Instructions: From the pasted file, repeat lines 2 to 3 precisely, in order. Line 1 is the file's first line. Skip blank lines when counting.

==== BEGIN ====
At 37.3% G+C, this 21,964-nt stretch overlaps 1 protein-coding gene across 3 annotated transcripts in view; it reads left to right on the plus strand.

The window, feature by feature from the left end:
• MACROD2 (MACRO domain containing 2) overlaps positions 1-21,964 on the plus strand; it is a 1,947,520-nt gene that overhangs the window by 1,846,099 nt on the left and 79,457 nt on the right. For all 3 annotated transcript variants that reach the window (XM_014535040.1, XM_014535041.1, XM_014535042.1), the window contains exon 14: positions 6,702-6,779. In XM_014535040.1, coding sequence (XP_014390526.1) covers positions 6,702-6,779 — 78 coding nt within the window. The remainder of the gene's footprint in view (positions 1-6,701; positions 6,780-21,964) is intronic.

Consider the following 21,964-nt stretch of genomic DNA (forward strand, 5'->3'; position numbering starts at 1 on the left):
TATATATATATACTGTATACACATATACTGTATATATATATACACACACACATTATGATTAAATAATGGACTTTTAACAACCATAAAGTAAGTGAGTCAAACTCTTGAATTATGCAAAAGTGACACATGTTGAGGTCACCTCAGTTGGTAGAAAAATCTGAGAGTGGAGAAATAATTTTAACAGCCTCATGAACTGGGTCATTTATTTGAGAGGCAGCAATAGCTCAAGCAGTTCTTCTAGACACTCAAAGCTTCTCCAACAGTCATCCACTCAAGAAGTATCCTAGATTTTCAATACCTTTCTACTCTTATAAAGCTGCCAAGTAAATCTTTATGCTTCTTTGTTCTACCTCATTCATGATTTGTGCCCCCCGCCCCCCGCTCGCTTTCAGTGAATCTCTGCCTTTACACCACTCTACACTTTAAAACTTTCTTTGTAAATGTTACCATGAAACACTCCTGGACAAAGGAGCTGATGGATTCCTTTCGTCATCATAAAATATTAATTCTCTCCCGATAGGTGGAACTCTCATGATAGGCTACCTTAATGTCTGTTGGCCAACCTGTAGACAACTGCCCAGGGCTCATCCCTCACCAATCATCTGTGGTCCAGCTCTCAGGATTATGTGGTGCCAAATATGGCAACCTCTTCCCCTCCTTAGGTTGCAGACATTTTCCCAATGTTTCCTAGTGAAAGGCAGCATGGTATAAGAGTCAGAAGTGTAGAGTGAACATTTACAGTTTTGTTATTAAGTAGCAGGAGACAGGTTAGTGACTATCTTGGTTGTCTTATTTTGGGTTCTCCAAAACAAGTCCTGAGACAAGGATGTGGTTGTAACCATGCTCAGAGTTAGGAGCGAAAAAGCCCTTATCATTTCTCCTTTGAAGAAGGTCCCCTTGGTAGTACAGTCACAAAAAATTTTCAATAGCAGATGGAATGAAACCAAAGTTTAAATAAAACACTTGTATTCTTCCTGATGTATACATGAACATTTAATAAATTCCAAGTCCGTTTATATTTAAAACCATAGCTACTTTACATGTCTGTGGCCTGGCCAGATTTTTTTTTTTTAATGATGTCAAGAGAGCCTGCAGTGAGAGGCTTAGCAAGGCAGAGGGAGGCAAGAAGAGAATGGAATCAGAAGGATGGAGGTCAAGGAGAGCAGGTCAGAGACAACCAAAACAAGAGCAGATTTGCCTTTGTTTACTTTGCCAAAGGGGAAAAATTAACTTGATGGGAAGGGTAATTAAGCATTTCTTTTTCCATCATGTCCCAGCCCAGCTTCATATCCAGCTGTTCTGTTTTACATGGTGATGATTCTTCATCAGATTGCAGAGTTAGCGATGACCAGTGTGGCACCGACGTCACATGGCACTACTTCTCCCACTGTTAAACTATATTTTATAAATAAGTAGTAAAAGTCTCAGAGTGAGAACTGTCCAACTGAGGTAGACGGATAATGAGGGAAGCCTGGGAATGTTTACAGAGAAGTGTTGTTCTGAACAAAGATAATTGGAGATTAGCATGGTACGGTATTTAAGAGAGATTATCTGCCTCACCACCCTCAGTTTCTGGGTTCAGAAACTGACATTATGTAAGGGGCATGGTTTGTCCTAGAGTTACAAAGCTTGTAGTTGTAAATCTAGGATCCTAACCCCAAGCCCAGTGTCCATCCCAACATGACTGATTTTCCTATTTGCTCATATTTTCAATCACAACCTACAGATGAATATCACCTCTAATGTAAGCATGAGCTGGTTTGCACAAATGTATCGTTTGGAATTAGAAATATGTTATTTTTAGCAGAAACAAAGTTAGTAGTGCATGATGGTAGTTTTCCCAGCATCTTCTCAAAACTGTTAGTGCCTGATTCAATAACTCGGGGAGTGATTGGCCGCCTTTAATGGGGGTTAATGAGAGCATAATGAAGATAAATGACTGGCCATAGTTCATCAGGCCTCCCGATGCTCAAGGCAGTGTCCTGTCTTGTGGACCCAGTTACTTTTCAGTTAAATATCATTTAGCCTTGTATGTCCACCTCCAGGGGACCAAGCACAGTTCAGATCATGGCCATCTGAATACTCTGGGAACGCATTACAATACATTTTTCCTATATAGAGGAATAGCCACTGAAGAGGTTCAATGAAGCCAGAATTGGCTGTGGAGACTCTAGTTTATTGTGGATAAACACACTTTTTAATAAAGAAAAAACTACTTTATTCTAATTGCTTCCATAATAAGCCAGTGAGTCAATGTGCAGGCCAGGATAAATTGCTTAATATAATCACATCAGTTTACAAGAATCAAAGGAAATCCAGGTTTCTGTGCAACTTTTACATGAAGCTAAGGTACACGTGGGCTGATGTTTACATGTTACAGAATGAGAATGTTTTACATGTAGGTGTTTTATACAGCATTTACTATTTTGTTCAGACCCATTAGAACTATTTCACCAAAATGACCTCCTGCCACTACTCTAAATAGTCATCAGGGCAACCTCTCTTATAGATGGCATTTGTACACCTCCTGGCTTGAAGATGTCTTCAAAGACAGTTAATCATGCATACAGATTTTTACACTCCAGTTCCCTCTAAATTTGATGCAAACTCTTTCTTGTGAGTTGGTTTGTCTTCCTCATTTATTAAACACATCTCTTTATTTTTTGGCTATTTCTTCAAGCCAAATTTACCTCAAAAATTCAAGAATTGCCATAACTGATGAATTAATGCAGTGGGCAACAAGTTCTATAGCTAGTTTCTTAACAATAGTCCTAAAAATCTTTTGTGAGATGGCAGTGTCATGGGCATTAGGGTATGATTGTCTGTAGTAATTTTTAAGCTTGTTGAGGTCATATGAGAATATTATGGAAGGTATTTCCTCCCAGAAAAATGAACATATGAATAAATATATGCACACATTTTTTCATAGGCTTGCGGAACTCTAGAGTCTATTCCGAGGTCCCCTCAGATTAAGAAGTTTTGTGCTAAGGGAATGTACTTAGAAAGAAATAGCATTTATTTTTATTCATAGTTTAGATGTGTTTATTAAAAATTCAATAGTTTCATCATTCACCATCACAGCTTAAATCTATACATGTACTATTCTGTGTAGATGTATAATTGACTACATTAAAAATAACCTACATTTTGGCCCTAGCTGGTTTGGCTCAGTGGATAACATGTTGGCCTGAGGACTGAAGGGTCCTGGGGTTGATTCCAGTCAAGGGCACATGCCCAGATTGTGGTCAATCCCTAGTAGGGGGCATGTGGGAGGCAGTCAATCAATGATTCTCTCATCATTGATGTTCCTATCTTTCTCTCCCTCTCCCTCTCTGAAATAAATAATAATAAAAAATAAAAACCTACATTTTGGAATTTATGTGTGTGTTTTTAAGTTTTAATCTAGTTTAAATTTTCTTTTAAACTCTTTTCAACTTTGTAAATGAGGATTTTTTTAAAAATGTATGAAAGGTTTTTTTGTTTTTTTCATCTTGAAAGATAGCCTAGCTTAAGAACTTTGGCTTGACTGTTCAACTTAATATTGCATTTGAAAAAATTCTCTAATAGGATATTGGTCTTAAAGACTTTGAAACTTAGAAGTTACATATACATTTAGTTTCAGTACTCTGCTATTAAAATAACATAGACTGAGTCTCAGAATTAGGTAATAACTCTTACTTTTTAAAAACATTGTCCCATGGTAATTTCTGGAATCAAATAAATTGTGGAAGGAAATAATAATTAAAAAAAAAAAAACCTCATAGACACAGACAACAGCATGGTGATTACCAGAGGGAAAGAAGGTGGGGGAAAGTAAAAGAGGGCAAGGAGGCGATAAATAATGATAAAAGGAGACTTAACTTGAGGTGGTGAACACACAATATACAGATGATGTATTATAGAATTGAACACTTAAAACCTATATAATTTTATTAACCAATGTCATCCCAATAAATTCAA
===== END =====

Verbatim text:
The window, feature by feature from the left end:
• MACROD2 (MACRO domain containing 2) overlaps positions 1-21,964 on the plus strand; it is a 1,947,520-nt gene that overhangs the window by 1,846,099 nt on the left and 79,457 nt on the right. For all 3 annotated transcript variants that reach the window (XM_014535040.1, XM_014535041.1, XM_014535042.1), the window contains exon 14: positions 6,702-6,779. In XM_014535040.1, coding sequence (XP_014390526.1) covers positions 6,702-6,779 — 78 coding nt within the window. The remainder of the gene's footprint in view (positions 1-6,701; positions 6,780-21,964) is intronic.